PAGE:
I always wanted to be a person who could quote poetry, gracefully and without pretension. I imagined myself dropping a lapidary line or two into dinner-party conversation and toasting brides eloquently without resorting to the Internet.
I liked the idea of stocking my mind with supplies of beauty. But when I was growing up in the ’70s, schools didn’t emphasize rote memorization, and especially not recitation of poetry; like penmanship, it was a fading art.
I had a scrap or two of Shakespeare and a Blake poem that one beloved teacher had prompted me to learn, but I didn’t break them out at dinner parties. I just soothed myself with them when I was having trouble falling asleep or needed something for my mind to chew over that it hadn’t already mauled.
So I picked a new poem to memorize. How hard would that be in middle age, I wondered? I settled on a short Edna St. Vincent Millay poem with a repeated couplet: “We were very tired, we were very merry, / We had gone back and forth all night on the ferry.” I was especially drawn to the poem’s bright, concrete images (apples and pears, ferry whistles and morning newspapers) and to the sense the verses conveyed of being young and full of sweet, reckless life. It was only later that I realized the poem had the perfect title, given my project: “Recuerdo” (Spanish for “I remember”).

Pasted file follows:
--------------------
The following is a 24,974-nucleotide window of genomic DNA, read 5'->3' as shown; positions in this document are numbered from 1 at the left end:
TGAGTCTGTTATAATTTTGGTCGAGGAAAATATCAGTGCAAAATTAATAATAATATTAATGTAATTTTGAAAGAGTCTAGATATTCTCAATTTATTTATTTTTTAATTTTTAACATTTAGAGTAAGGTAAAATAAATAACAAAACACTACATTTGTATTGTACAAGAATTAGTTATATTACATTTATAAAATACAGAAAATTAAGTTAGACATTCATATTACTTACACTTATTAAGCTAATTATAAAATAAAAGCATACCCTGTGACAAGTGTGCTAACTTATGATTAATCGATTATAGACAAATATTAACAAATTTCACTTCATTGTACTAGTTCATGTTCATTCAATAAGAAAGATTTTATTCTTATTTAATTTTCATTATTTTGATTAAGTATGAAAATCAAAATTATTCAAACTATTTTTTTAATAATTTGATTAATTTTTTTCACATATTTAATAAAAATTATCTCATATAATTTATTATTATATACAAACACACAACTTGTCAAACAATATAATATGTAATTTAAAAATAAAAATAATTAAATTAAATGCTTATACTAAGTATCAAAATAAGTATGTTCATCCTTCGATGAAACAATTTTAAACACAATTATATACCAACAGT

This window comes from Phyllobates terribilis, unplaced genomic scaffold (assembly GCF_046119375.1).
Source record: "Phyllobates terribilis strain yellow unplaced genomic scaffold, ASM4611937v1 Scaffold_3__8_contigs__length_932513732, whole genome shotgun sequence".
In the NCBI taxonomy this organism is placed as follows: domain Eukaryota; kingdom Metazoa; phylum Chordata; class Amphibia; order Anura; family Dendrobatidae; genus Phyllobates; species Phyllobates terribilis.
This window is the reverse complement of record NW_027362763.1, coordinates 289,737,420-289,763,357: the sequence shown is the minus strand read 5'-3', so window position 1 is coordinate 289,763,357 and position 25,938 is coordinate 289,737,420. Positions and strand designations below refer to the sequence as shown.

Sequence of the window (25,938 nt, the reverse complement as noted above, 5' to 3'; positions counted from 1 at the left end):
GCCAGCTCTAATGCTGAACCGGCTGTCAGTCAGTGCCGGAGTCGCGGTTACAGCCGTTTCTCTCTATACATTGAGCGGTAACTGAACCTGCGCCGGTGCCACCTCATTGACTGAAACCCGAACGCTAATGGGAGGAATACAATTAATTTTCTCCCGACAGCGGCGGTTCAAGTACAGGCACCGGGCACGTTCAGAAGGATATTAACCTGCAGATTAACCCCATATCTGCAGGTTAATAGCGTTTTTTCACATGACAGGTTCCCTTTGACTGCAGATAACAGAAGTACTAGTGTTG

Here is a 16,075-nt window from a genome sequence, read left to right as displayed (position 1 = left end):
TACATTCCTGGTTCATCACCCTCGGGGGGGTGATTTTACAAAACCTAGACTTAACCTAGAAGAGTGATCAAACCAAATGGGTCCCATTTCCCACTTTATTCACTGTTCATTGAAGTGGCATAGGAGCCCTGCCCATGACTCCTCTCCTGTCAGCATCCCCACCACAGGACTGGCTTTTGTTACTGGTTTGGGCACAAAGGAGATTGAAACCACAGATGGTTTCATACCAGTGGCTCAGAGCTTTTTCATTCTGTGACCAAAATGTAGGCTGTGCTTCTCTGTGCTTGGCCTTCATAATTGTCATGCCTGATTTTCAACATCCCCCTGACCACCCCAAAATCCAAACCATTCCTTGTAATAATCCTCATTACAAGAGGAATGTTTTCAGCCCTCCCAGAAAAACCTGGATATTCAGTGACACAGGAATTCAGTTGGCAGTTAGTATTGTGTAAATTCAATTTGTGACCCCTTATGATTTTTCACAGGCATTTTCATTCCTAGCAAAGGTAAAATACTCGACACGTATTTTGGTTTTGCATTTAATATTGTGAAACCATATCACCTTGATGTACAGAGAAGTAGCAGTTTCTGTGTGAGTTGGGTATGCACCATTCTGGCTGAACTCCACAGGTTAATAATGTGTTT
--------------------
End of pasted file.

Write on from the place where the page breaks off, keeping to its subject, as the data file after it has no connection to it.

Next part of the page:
To my delight, it wasn’t hard! I read “Recuerdo” aloud a couple of times, spent about a half hour focusing on two lines at a time, then had my kids test me three times.
Unlike song lyrics, which I regularly mangle, the poem has stayed in my mind, as have others I’ve memorized since, simply because I’d set myself the task instead of imagining the words would effortlessly float into my brain and settle there.
Now I’m thinking of having a dinner party where I ask all the guests to recite a poem they’ve learned, as the lovely phrase has it, by heart.
Maragret Talbot is a staff writer for the New Yorker and the author of The Entertainer: Movies, Magic and My Father's Twentieth Century.
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